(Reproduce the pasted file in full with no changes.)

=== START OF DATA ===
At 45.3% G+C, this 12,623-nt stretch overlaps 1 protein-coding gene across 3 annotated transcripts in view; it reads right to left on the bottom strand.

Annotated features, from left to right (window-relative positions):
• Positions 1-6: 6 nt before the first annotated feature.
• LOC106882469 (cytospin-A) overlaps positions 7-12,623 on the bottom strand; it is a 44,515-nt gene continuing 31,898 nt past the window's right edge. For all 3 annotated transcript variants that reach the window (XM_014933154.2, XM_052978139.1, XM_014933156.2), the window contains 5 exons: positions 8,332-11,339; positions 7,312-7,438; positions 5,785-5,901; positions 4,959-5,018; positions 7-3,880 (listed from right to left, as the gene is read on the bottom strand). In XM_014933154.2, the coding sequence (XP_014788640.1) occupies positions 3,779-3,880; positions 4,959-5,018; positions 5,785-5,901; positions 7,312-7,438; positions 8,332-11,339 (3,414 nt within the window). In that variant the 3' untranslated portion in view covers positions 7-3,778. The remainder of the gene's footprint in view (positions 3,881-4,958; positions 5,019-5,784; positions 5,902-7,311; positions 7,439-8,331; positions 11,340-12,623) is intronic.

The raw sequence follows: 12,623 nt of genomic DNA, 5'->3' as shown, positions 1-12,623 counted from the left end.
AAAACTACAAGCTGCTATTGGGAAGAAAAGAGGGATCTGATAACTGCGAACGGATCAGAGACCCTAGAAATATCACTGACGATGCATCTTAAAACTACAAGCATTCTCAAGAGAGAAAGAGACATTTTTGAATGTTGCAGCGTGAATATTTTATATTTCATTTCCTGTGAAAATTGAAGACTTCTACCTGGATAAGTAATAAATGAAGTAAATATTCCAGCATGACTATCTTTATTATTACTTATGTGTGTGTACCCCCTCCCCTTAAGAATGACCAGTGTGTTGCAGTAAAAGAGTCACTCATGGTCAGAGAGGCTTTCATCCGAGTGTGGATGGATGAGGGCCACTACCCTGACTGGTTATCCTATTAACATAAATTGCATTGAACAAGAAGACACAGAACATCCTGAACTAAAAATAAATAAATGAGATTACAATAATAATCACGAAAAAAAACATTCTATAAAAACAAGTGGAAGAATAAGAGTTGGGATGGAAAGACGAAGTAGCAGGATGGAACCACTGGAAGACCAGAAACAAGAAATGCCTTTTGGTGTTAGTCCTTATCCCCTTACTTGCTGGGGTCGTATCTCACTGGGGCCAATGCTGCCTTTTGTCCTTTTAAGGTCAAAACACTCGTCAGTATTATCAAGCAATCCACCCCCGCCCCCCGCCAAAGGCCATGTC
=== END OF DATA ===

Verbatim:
At 45.3% G+C, this 12,623-nt stretch overlaps 1 protein-coding gene across 3 annotated transcripts in view; it reads right to left on the bottom strand.

Annotated features, from left to right (window-relative positions):
• Positions 1-6: 6 nt before the first annotated feature.
• LOC106882469 (cytospin-A) overlaps positions 7-12,623 on the bottom strand; it is a 44,515-nt gene continuing 31,898 nt past the window's right edge. For all 3 annotated transcript variants that reach the window (XM_014933154.2, XM_052978139.1, XM_014933156.2), the window contains 5 exons: positions 8,332-11,339; positions 7,312-7,438; positions 5,785-5,901; positions 4,959-5,018; positions 7-3,880 (listed from right to left, as the gene is read on the bottom strand). In XM_014933154.2, the coding sequence (XP_014788640.1) occupies positions 3,779-3,880; positions 4,959-5,018; positions 5,785-5,901; positions 7,312-7,438; positions 8,332-11,339 (3,414 nt within the window). In that variant the 3' untranslated portion in view covers positions 7-3,778. The remainder of the gene's footprint in view (positions 3,881-4,958; positions 5,019-5,784; positions 5,902-7,311; positions 7,439-8,331; positions 11,340-12,623) is intronic.

The raw sequence follows: 12,623 nt of genomic DNA, 5'->3' as shown, positions 1-12,623 counted from the left end.
AAAACTACAAGCTGCTATTGGGAAGAAAAGAGGGATCTGATAACTGCGAACGGATCAGAGACCCTAGAAATATCACTGACGATGCATCTTAAAACTACAAGCATTCTCAAGAGAGAAAGAGACATTTTTGAATGTTGCAGCGTGAATATTTTATATTTCATTTCCTGTGAAAATTGAAGACTTCTACCTGGATAAGTAATAAATGAAGTAAATATTCCAGCATGACTATCTTTATTATTACTTATGTGTGTGTACCCCCTCCCCTTAAGAATGACCAGTGTGTTGCAGTAAAAGAGTCACTCATGGTCAGAGAGGCTTTCATCCGAGTGTGGATGGATGAGGGCCACTACCCTGACTGGTTATCCTATTAACATAAATTGCATTGAACAAGAAGACACAGAACATCCTGAACTAAAAATAAATAAATGAGATTACAATAATAATCACGAAAAAAAACATTCTATAAAAACAAGTGGAAGAATAAGAGTTGGGATGGAAAGACGAAGTAGCAGGATGGAACCACTGGAAGACCAGAAACAAGAAATGCCTTTTGGTGTTAGTCCTTATCCCCTTACTTGCTGGGGTCGTATCTCACTGGGGCCAATGCTGCCTTTTGTCCTTTTAAGGTCAAAACACTCGTCAGTATTATCAAGCAATCCACCCCCGCCCCCCGCCAAAGGCCATGTC